The Hoax Museum Blog
Hoaxes, mischief, and misinformation throughout history
A prank caller phones a grocery story pretending to be the police. Somehow he convinces the store manager to start strip-searching customers.
|Posted: Wed Jul 16, 2003||Comments (1)|
|Posted: Tue Jul 15, 2003||Comments (12)|
Being a San Diegan I appreciated this hoax history of San Diego from the San Diego Hysterical Society.
Thanks to an anonymous visitor for this link which documents, at last, what I've long suspected—that drive-in movie theaters were designed and built by aliens from outer space for the purpose of studying us and beaming messages into our brains.
|Posted: Mon Jul 14, 2003||Comments (1)|
The town of Manchester, Vermont is set abuzz when rumors spread that the marriage of Jennifer Lopez and Ben Affleck will occur there. Unfortunately, the rumors turn out to be false.
Philadelphia DJ claims on air that his traffic reporter has one of the winning tickets for the $230 million Powerball lottery. A media frenzy ensues, followed by outrage when it all turns out to be a hoax.
Jeff Germann, webmaster of the Superman Museum in Metropolis, IL, writes to tell of an April Fool's Day prank he pulled in the Superman Collectors Monthly Newsletter. With a little help from Photoshop, he managed to convince quite a few people that the Superman statue standing outside the museum had been stolen. He says: This one article resulted in more emails than any other article we posted. Believe it or not, I am STILL receiving emails at times from people who are upset over the theft of a fifteen foot tall bronze statue, even though on the "update" link, I come clean about it being a prank.
|Posted: Sun Jul 13, 2003||Comments (0)|
|Posted: Sat Jul 12, 2003||Comments (0)|
A visitor asks if Eurorest is a hoax? Well, if not a hoax, then it's definitely a scam. The premise of Eurorest is that if you agree to send a message promoting their business to seven of your friends (i.e. if you agree to turn yourself into a spammer acting on their behalf), then they'll send you a 'cheque' that you can use to get 14 free days of stay at participating European hotels. But here's where it gets fishy. Sending off the emails doesn't automatically get you a 'cheque.' It only enrolls you in a lottery with the possibility that you'll receive one of these cheques. Who wants to bet that the cheque would never arrive? Plus, when…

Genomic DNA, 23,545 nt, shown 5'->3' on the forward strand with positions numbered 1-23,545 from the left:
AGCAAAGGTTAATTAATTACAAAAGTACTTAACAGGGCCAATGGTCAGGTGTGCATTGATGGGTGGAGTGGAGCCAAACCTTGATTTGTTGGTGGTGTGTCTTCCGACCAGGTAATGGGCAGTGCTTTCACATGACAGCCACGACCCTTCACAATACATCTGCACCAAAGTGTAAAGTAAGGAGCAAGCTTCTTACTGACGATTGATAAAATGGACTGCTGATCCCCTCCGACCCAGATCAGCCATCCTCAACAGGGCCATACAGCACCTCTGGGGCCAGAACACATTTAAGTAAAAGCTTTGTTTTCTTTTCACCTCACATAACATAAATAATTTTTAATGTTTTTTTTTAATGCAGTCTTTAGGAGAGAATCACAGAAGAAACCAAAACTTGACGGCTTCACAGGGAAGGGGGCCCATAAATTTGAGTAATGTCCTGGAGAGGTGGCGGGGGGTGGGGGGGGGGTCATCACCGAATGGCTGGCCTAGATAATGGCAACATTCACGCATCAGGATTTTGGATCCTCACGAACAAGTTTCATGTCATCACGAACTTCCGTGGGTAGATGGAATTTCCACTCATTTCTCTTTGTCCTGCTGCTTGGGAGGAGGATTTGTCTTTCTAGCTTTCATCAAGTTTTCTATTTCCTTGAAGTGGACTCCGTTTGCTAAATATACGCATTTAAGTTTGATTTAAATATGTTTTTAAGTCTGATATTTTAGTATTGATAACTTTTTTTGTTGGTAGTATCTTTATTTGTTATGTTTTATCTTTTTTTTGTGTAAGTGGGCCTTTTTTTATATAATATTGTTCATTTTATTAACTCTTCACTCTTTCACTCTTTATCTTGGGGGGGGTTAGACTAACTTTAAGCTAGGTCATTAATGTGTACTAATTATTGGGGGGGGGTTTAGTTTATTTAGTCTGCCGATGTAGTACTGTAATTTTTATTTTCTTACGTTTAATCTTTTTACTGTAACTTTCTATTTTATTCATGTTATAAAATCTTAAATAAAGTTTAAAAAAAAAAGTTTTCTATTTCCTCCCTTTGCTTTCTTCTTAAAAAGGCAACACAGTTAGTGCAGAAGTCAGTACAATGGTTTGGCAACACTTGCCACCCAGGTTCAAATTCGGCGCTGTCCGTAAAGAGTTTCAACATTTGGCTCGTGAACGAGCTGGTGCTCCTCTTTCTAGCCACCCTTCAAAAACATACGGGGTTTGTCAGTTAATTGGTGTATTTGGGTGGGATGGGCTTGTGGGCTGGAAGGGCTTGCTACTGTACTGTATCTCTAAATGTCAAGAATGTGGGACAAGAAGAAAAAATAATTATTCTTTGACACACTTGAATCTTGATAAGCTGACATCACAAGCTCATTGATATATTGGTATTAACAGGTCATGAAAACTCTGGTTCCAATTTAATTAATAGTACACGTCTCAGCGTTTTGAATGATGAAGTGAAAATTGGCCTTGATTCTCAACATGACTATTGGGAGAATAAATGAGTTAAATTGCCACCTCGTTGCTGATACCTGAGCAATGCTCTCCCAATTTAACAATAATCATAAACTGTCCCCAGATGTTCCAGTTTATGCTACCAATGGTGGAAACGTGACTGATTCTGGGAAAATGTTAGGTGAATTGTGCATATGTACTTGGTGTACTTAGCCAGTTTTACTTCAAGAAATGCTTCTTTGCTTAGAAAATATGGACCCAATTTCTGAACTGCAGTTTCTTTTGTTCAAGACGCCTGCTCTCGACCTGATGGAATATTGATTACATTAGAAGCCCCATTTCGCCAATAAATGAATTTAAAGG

|Posted: Sat Jul 12, 2003||Comments (8)|
A visitor pointed out to me that I had neglected to include Lake Michigan Whale Watching in my list of hoax sites. Plus, while we're on the subject of whale watching in the midwest, let's not forget the web page devoted to the wonders of Mankato, Minnesota, where the temperature never drops below 70 degrees fahrenheit, even in the dead of winter, thanks to the presence of hot springs that heat the air. Mankato boasts a thriving whale watching industry on account of the annual summer migration of the whales up the Minnesota River. And to return to Lake Michigan, who can forget the case of the Viagra spill that temporarily revived its flagging spirits.
|Posted: Sat Jul 12, 2003||Comments (0)|
A visitor (Bill Graham) informed me of a memorable hoax that I missed: Ye Olde Frothingsloth Pale Stale Ale. Frothingslosh is a unique beer that's so light that the beer actually floats on top of the foam. It all started out as a running joke on Rege Cordic's Pittsburgh radio show in the 1950s. He made up all kinds of joke ads for this fictitious beer and invented slogans such as "A whale of an ale for the pale stale male" and "Hi dittom dottom, the foam is on the bottom." But the Olde Frothingsloth concept became so popular, that eventually it caught the attention of the Pittsburgh Brewing Co.…
|Posted: Fri Jul 11, 2003||Comments (15)|
Last week everyone was linking to this spoof about the missing Weapons of Mass Destruction. It even managed to become the first item displayed if you typed in 'Weapons of Mass Destruction' on Google (though Google has since changed that). In the same spirit, here's a spoof page about Jayson Blair and the New York Times.
|Posted: Thu Jul 10, 2003||Comments (0)|
It sounded awful. Five puppies thrown onto the highway from a moving car. Tracy Lloyd claimed that she managed to save one of them, while other motorists scooped up the other four. Turns out the whole tale was bogus. Lloyd wasn't allowed to keep pets in her apartment, so she had made up a sob-story to convince her landlord to bend the rules for her. Her story was exposed when the person who sold the dog to her saw Lloyd telling about the highway incident on tv.
|Posted: Thu Jul 10, 2003||Comments (2)|